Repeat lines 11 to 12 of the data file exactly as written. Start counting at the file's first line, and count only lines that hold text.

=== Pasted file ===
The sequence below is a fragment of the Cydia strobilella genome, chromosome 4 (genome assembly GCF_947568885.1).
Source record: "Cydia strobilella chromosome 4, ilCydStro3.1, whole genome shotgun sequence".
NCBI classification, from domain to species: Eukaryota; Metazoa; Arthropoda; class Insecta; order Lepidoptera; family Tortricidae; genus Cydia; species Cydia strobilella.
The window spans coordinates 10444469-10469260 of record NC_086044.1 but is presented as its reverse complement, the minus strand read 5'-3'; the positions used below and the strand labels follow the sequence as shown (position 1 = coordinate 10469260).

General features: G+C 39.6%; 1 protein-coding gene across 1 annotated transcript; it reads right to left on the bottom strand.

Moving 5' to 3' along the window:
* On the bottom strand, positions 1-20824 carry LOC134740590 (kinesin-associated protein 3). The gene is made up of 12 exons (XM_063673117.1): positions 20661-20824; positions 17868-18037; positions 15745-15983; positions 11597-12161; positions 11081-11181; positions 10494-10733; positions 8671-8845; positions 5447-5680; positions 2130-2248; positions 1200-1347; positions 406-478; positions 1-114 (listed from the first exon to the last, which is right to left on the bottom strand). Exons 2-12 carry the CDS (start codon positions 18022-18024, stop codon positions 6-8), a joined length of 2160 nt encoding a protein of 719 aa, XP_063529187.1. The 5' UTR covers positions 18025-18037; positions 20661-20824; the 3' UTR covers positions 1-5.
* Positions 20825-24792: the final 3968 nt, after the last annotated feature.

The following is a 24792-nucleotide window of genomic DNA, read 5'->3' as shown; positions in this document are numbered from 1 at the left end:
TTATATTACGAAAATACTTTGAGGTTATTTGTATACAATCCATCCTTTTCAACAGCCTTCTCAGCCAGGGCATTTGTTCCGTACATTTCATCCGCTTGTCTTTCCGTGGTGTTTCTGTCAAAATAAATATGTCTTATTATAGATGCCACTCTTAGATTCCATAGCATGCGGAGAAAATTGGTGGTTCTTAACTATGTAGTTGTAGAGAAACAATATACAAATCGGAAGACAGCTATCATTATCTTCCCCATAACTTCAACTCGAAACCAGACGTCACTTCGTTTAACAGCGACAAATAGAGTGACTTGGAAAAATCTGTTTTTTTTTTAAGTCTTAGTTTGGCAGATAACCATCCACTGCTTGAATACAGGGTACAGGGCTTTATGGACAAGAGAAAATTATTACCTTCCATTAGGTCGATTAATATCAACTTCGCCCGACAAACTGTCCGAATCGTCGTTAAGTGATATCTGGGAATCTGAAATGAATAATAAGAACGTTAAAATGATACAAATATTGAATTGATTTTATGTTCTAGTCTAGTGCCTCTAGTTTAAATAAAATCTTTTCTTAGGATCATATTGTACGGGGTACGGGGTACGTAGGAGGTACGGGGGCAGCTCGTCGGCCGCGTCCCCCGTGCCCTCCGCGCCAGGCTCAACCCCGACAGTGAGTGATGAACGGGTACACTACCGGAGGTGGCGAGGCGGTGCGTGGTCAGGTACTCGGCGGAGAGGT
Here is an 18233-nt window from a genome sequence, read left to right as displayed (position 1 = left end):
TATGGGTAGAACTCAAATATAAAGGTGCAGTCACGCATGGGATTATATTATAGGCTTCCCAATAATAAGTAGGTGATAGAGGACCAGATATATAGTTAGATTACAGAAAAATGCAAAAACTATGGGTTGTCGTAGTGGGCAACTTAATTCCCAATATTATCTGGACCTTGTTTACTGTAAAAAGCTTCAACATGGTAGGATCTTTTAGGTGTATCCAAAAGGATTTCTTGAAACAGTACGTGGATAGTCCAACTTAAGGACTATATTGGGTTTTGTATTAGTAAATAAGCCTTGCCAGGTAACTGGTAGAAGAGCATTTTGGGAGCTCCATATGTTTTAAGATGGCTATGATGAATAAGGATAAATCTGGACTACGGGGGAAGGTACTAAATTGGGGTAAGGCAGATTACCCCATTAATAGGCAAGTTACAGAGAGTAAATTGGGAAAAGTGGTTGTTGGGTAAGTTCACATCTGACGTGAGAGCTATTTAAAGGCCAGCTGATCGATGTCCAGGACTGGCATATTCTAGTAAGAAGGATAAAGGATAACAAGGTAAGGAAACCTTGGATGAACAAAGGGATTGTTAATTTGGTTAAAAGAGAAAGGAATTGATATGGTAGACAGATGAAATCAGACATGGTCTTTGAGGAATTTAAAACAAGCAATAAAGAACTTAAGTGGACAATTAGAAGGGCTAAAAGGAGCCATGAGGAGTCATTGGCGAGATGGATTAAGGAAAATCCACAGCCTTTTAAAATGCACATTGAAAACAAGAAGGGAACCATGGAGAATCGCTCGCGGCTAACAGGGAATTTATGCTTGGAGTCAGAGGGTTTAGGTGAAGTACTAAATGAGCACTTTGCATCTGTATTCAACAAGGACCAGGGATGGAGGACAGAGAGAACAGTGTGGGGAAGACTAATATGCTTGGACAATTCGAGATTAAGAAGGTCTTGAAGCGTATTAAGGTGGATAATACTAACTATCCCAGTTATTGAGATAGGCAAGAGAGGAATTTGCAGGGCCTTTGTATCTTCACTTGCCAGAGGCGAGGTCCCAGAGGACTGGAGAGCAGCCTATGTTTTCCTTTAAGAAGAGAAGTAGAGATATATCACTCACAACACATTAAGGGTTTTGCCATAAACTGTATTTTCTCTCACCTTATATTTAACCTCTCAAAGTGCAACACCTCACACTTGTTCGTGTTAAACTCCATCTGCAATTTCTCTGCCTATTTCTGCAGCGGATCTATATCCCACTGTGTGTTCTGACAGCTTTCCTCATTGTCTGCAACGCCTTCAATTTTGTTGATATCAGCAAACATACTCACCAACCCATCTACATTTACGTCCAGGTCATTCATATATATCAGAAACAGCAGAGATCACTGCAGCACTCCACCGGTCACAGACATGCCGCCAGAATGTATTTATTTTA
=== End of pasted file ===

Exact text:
Here is an 18233-nt window from a genome sequence, read left to right as displayed (position 1 = left end):
TATGGGTAGAACTCAAATATAAAGGTGCAGTCACGCATGGGATTATATTATAGGCTTCCCAATAATAAGTAGGTGATAGAGGACCAGATATATAGTTAGATTACAGAAAAATGCAAAAACTATGGGTTGTCGTAGTGGGCAACTTAATTCCCAATATTATCTGGACCTTGTTTACTGTAAAAAGCTTCAACATGGTAGGATCTTTTAGGTGTATCCAAAAGGATTTCTTGAAACAGTACGTGGATAGTCCAACTTAAGGACTATATTGGGTTTTGTATTAGTAAATAAGCCTTGCCAGGTAACTGGTAGAAGAGCATTTTGGGAGCTCCATATGTTTTAAGATGGCTATGATGAATAAGGATAAATCTGGACTACGGGGGAAGGTACTAAATTGGGGTAAGGCAGATTACCCCATTAATAGGCAAGTTACAGAGAGTAAATTGGGAAAAGTGGTTGTTGGGTAAGTTCACATCTGACGTGAGAGCTATTTAAAGGCCAGCTGATCGATGTCCAGGACTGGCATATTCTAGTAAGAAGGATAAAGGATAACAAGGTAAGGAAACCTTGGATGAACAAAGGGATTGTTAATTTGGTTAAAAGAGAAAGGAATTGATATGGTAGACAGATGAAATCAGACATGGTCTTTGAGGAATTTAAAACAAGCAATAAAGAACTTAAGTGGACAATTAGAAGGGCTAAAAGGAGCCATGAGGAGTCATTGGCGAGATGGATTAAGGAAAATCCACAGCCTTTTAAAATGCACATTGAAAACAAGAAGGGAACCATGGAGAATCGCTCGCGGCTAACAGGGAATTTATGCTTGGAGTCAGAGGGTTTAGGTGAAGTACTAAATGAGCACTTTGCATCTGTATTCAACAAGGACCAGGGATGGAGGACAGAGAGAACAGTGTGGGGAAGACTAATATGCTTGGACAATTCGAGATTAAGAAGGTCTTGAAGCGTATTAAGGTGGATAATACTAACTATCCCAGTTATTGAGATAGGCAAGAGAGGAATTTGCAGGGCCTTTGTATCTTCACTTGCCAGAGGCGAGGTCCCAGAGGACTGGAGAGCAGCCTATGTTTTCCTTTAAGAAGAGAAGTAGAGATATATCACTCACAACACATTAAGGGTTTTGCCATAAACTGTATTTTCTCTCACCTTATATTTAACCTCTCAAAGTGCAACACCTCACACTTGTTCGTGTTAAACTCCATCTGCAATTTCTCTGCCTATTTCTGCAGCGGATCTATATCCCACTGTGTGTTCTGACAGCTTTCCTCATTGTCTGCAACGCCTTCAATTTTGTTGATATCAGCAAACATACTCACCAACCCATCTACATTTACGTCCAGGTCATTCATATATATCAGAAACAGCAGAGATCACTGCAGCACTCCACCGGTCACAGACATGCCGCCAGAATGTATTTATTTTA